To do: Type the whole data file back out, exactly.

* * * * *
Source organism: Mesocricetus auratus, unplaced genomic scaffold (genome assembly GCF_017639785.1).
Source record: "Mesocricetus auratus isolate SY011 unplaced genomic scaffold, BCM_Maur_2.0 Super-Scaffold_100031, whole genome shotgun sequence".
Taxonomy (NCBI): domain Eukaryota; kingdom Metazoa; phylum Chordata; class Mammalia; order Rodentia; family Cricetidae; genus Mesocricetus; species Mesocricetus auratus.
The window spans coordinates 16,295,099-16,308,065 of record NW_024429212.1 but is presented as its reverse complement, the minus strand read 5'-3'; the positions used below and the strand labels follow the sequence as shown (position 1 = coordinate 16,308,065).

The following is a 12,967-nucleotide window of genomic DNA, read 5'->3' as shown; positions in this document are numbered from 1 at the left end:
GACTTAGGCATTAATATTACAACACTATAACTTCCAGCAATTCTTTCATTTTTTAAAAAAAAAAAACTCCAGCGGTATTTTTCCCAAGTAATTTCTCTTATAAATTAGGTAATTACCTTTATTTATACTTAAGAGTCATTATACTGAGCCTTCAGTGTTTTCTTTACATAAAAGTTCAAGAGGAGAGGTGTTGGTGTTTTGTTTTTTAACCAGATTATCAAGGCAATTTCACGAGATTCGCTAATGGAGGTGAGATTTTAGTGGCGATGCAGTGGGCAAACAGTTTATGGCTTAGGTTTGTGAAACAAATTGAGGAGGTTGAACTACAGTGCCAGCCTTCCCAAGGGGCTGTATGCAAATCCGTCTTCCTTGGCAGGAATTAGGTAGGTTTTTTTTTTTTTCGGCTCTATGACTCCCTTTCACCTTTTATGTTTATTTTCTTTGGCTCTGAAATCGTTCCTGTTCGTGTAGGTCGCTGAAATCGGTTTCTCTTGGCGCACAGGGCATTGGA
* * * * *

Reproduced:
Source organism: Mesocricetus auratus, unplaced genomic scaffold (genome assembly GCF_017639785.1).
Source record: "Mesocricetus auratus isolate SY011 unplaced genomic scaffold, BCM_Maur_2.0 Super-Scaffold_100031, whole genome shotgun sequence".
Taxonomy (NCBI): domain Eukaryota; kingdom Metazoa; phylum Chordata; class Mammalia; order Rodentia; family Cricetidae; genus Mesocricetus; species Mesocricetus auratus.
The window spans coordinates 16,295,099-16,308,065 of record NW_024429212.1 but is presented as its reverse complement, the minus strand read 5'-3'; the positions used below and the strand labels follow the sequence as shown (position 1 = coordinate 16,308,065).

The following is a 12,967-nucleotide window of genomic DNA, read 5'->3' as shown; positions in this document are numbered from 1 at the left end:
GACTTAGGCATTAATATTACAACACTATAACTTCCAGCAATTCTTTCATTTTTTAAAAAAAAAAAACTCCAGCGGTATTTTTCCCAAGTAATTTCTCTTATAAATTAGGTAATTACCTTTATTTATACTTAAGAGTCATTATACTGAGCCTTCAGTGTTTTCTTTACATAAAAGTTCAAGAGGAGAGGTGTTGGTGTTTTGTTTTTTAACCAGATTATCAAGGCAATTTCACGAGATTCGCTAATGGAGGTGAGATTTTAGTGGCGATGCAGTGGGCAAACAGTTTATGGCTTAGGTTTGTGAAACAAATTGAGGAGGTTGAACTACAGTGCCAGCCTTCCCAAGGGGCTGTATGCAAATCCGTCTTCCTTGGCAGGAATTAGGTAGGTTTTTTTTTTTTTCGGCTCTATGACTCCCTTTCACCTTTTATGTTTATTTTCTTTGGCTCTGAAATCGTTCCTGTTCGTGTAGGTCGCTGAAATCGGTTTCTCTTGGCGCACAGGGCATTGGA